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RCA C7154 High-Current Photocell
Photodétecteur de rayons gamma

This phototube, which has a large dynamic range and is capable of high current output, was used in the Lady Godiva devices I (1951) and II (1957), experimental tools in neutron pulse irradiation investigations. These devices were unshielded pulsed nuclear reactors originally situated at the Los Alamos National Laboratory (LANL), New Mexico, U.S.

For studying the over-all burst shape, where power levels of interest extended over four decades, the RCA C7154 photocell was employed with 3 gal of liquid scintillator as the flux sensitive material. The scintillator (diphenylhexatriene in a saturated solution of terphenyl in toluene) responded to both gamma and neutron radiation. In the region of operation, the anode current of the RCA C7154 was linear from zero to 20 amp. The container for this counter was mounted on the Godiva framework. Output current from this counter was fed into a 400-ohm resistor in the control room where the voltage across it was applied to the vertical amplifiers of four oscilloscopes in parallel, each one equipped with a camera with automatic shutter. Linear horizontal sweeps of different sweep rates combined with different vertical amplifications in the oscilloscopes served to provide a complete record of a burst over three decades in time and four in amplitude.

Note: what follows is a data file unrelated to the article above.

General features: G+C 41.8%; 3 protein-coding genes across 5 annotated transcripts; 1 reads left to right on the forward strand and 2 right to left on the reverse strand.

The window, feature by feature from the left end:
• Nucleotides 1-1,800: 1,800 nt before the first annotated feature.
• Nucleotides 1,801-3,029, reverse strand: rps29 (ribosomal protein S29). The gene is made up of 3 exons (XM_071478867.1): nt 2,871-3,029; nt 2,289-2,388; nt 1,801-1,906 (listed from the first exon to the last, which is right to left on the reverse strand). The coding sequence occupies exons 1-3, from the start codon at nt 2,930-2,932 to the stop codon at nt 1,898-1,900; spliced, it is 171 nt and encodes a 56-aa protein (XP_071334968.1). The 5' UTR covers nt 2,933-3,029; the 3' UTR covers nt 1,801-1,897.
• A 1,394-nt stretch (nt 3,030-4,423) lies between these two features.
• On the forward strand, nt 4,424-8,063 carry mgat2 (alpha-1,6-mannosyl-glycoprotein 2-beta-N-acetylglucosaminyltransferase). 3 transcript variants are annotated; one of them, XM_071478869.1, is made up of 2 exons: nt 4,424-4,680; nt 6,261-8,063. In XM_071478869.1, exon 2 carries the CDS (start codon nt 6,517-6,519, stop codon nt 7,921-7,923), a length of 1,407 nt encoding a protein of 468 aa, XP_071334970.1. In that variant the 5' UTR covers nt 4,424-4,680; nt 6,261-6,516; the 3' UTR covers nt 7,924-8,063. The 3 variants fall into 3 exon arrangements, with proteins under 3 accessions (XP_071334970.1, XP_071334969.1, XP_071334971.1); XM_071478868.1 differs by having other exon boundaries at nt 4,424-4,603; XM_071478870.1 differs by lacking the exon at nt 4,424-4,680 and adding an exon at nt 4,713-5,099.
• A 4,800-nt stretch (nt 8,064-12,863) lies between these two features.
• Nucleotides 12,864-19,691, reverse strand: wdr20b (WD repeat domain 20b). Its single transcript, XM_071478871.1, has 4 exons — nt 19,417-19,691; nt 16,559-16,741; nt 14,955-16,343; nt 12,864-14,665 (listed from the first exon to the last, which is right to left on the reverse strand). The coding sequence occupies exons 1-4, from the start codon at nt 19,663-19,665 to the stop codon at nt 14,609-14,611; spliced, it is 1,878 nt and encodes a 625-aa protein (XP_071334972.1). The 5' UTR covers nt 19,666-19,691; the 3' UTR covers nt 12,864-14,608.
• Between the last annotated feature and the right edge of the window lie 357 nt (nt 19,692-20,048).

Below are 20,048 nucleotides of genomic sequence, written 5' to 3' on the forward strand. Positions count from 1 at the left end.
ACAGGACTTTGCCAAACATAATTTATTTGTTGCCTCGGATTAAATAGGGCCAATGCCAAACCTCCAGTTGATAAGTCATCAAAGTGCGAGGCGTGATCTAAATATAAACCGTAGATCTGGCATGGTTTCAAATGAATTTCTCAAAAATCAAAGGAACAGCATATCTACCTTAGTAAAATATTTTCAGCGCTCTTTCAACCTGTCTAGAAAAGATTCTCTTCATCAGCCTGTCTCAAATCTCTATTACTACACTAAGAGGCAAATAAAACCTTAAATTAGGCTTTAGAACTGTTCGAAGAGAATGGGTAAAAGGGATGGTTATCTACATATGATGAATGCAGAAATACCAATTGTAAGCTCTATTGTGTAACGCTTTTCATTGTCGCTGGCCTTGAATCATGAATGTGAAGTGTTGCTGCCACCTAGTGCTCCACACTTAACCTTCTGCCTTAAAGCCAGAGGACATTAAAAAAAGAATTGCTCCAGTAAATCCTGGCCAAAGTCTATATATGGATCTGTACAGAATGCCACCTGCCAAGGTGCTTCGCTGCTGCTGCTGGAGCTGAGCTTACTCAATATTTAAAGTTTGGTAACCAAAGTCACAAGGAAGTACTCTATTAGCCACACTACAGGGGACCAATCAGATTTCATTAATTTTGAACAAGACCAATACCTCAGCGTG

Thanks to Charles Osborne for his help in acquiring this tube.


RCA C7154 High-Current Photocell

Hauteur • Height • Höhe : 39 cm • 15" 3/8
Diamètre • Diameter • Durchmesser : 10 cm • 3" 15/16

RCA C7154 High-Current Photocell


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